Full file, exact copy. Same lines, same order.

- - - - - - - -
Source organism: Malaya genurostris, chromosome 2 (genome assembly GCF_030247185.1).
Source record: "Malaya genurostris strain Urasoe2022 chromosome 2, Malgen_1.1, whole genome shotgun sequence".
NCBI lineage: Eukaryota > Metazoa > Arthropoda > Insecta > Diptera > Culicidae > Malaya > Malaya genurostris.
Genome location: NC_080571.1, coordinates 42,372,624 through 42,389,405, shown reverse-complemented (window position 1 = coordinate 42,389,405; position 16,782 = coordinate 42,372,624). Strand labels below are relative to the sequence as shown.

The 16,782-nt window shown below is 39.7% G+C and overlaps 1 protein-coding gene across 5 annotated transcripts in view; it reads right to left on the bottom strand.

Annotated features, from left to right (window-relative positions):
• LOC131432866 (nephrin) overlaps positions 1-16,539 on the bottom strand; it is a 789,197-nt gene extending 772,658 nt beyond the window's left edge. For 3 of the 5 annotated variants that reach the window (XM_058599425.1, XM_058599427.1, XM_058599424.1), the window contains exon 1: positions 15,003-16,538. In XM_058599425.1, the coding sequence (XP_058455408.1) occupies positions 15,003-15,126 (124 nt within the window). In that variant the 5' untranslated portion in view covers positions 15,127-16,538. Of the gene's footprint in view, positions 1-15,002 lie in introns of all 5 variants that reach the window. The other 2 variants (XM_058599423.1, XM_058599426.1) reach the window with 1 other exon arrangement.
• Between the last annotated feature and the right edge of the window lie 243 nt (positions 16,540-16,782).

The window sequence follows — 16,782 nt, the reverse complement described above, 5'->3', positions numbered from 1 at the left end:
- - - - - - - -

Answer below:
Source organism: Malaya genurostris, chromosome 2 (genome assembly GCF_030247185.1).
Source record: "Malaya genurostris strain Urasoe2022 chromosome 2, Malgen_1.1, whole genome shotgun sequence".
NCBI lineage: Eukaryota > Metazoa > Arthropoda > Insecta > Diptera > Culicidae > Malaya > Malaya genurostris.
Genome location: NC_080571.1, coordinates 42,372,624 through 42,389,405, shown reverse-complemented (window position 1 = coordinate 42,389,405; position 16,782 = coordinate 42,372,624). Strand labels below are relative to the sequence as shown.

The 16,782-nt window shown below is 39.7% G+C and overlaps 1 protein-coding gene across 5 annotated transcripts in view; it reads right to left on the bottom strand.

Annotated features, from left to right (window-relative positions):
• LOC131432866 (nephrin) overlaps positions 1-16,539 on the bottom strand; it is a 789,197-nt gene extending 772,658 nt beyond the window's left edge. For 3 of the 5 annotated variants that reach the window (XM_058599425.1, XM_058599427.1, XM_058599424.1), the window contains exon 1: positions 15,003-16,538. In XM_058599425.1, the coding sequence (XP_058455408.1) occupies positions 15,003-15,126 (124 nt within the window). In that variant the 5' untranslated portion in view covers positions 15,127-16,538. Of the gene's footprint in view, positions 1-15,002 lie in introns of all 5 variants that reach the window. The other 2 variants (XM_058599423.1, XM_058599426.1) reach the window with 1 other exon arrangement.
• Between the last annotated feature and the right edge of the window lie 243 nt (positions 16,540-16,782).

The window sequence follows — 16,782 nt, the reverse complement described above, 5'->3', positions numbered from 1 at the left end: